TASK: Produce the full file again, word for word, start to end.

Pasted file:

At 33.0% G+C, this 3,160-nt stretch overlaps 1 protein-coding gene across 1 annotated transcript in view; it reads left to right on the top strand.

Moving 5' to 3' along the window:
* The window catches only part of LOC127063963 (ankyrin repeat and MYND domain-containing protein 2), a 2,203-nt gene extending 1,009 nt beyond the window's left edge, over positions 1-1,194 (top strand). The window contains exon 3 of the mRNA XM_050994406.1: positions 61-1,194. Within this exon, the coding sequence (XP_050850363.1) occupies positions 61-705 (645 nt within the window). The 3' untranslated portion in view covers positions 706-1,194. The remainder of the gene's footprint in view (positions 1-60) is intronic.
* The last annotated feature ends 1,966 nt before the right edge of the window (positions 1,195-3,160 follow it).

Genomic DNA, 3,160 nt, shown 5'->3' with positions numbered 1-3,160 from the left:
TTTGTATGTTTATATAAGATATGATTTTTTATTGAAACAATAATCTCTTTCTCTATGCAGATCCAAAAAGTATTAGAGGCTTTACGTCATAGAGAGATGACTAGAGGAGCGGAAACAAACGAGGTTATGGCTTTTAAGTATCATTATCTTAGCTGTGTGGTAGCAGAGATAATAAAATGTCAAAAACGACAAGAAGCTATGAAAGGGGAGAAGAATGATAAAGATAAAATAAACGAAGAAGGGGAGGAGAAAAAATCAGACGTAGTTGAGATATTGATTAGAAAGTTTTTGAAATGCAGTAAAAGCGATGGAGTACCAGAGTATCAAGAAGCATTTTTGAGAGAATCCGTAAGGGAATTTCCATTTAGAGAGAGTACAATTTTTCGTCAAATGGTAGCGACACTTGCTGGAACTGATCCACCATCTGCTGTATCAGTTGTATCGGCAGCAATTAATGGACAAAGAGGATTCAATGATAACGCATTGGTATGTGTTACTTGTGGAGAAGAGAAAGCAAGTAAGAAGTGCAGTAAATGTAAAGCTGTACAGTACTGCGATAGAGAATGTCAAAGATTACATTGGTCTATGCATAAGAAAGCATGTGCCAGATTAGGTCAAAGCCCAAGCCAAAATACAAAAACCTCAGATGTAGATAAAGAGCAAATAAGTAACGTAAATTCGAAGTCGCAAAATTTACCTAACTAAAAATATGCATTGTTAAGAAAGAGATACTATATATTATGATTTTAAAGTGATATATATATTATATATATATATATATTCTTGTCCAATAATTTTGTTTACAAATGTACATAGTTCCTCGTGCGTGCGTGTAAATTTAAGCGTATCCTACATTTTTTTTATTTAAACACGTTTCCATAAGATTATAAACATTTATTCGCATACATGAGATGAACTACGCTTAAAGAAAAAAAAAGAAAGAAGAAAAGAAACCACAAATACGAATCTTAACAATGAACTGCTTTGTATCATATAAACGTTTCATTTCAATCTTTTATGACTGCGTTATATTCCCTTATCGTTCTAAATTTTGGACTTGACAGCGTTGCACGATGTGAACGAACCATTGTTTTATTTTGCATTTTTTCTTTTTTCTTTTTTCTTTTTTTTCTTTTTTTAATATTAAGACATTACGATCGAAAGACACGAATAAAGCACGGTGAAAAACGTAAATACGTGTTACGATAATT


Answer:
At 33.0% G+C, this 3,160-nt stretch overlaps 1 protein-coding gene across 1 annotated transcript in view; it reads left to right on the top strand.

Moving 5' to 3' along the window:
* The window catches only part of LOC127063963 (ankyrin repeat and MYND domain-containing protein 2), a 2,203-nt gene extending 1,009 nt beyond the window's left edge, over positions 1-1,194 (top strand). The window contains exon 3 of the mRNA XM_050994406.1: positions 61-1,194. Within this exon, the coding sequence (XP_050850363.1) occupies positions 61-705 (645 nt within the window). The 3' untranslated portion in view covers positions 706-1,194. The remainder of the gene's footprint in view (positions 1-60) is intronic.
* The last annotated feature ends 1,966 nt before the right edge of the window (positions 1,195-3,160 follow it).

Genomic DNA, 3,160 nt, shown 5'->3' with positions numbered 1-3,160 from the left:
TTTGTATGTTTATATAAGATATGATTTTTTATTGAAACAATAATCTCTTTCTCTATGCAGATCCAAAAAGTATTAGAGGCTTTACGTCATAGAGAGATGACTAGAGGAGCGGAAACAAACGAGGTTATGGCTTTTAAGTATCATTATCTTAGCTGTGTGGTAGCAGAGATAATAAAATGTCAAAAACGACAAGAAGCTATGAAAGGGGAGAAGAATGATAAAGATAAAATAAACGAAGAAGGGGAGGAGAAAAAATCAGACGTAGTTGAGATATTGATTAGAAAGTTTTTGAAATGCAGTAAAAGCGATGGAGTACCAGAGTATCAAGAAGCATTTTTGAGAGAATCCGTAAGGGAATTTCCATTTAGAGAGAGTACAATTTTTCGTCAAATGGTAGCGACACTTGCTGGAACTGATCCACCATCTGCTGTATCAGTTGTATCGGCAGCAATTAATGGACAAAGAGGATTCAATGATAACGCATTGGTATGTGTTACTTGTGGAGAAGAGAAAGCAAGTAAGAAGTGCAGTAAATGTAAAGCTGTACAGTACTGCGATAGAGAATGTCAAAGATTACATTGGTCTATGCATAAGAAAGCATGTGCCAGATTAGGTCAAAGCCCAAGCCAAAATACAAAAACCTCAGATGTAGATAAAGAGCAAATAAGTAACGTAAATTCGAAGTCGCAAAATTTACCTAACTAAAAATATGCATTGTTAAGAAAGAGATACTATATATTATGATTTTAAAGTGATATATATATTATATATATATATATATTCTTGTCCAATAATTTTGTTTACAAATGTACATAGTTCCTCGTGCGTGCGTGTAAATTTAAGCGTATCCTACATTTTTTTTATTTAAACACGTTTCCATAAGATTATAAACATTTATTCGCATACATGAGATGAACTACGCTTAAAGAAAAAAAAAGAAAGAAGAAAAGAAACCACAAATACGAATCTTAACAATGAACTGCTTTGTATCATATAAACGTTTCATTTCAATCTTTTATGACTGCGTTATATTCCCTTATCGTTCTAAATTTTGGACTTGACAGCGTTGCACGATGTGAACGAACCATTGTTTTATTTTGCATTTTTTCTTTTTTCTTTTTTCTTTTTTTTCTTTTTTTAATATTAAGACATTACGATCGAAAGACACGAATAAAGCACGGTGAAAAACGTAAATACGTGTTACGATAATT